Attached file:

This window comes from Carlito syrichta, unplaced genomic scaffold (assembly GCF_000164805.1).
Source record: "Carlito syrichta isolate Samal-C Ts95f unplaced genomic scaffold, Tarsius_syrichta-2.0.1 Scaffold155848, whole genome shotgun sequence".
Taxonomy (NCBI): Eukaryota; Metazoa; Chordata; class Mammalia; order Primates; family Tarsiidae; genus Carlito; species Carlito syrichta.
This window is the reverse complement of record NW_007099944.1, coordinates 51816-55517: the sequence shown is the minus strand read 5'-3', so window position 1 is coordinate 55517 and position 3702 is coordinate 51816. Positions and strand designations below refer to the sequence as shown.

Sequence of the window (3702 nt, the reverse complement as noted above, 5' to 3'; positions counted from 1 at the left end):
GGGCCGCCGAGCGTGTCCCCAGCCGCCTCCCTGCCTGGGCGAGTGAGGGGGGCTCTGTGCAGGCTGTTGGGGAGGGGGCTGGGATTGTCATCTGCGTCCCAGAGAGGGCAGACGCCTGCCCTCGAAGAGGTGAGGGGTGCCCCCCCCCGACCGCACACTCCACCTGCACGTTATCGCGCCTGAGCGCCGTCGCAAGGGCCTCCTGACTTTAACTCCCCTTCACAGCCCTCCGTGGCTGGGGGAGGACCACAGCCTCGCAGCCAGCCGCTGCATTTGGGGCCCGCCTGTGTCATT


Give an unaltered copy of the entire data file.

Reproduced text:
This window comes from Carlito syrichta, unplaced genomic scaffold (assembly GCF_000164805.1).
Source record: "Carlito syrichta isolate Samal-C Ts95f unplaced genomic scaffold, Tarsius_syrichta-2.0.1 Scaffold155848, whole genome shotgun sequence".
Taxonomy (NCBI): Eukaryota; Metazoa; Chordata; class Mammalia; order Primates; family Tarsiidae; genus Carlito; species Carlito syrichta.
This window is the reverse complement of record NW_007099944.1, coordinates 51816-55517: the sequence shown is the minus strand read 5'-3', so window position 1 is coordinate 55517 and position 3702 is coordinate 51816. Positions and strand designations below refer to the sequence as shown.

Sequence of the window (3702 nt, the reverse complement as noted above, 5' to 3'; positions counted from 1 at the left end):
GGGCCGCCGAGCGTGTCCCCAGCCGCCTCCCTGCCTGGGCGAGTGAGGGGGGCTCTGTGCAGGCTGTTGGGGAGGGGGCTGGGATTGTCATCTGCGTCCCAGAGAGGGCAGACGCCTGCCCTCGAAGAGGTGAGGGGTGCCCCCCCCCGACCGCACACTCCACCTGCACGTTATCGCGCCTGAGCGCCGTCGCAAGGGCCTCCTGACTTTAACTCCCCTTCACAGCCCTCCGTGGCTGGGGGAGGACCACAGCCTCGCAGCCAGCCGCTGCATTTGGGGCCCGCCTGTGTCATT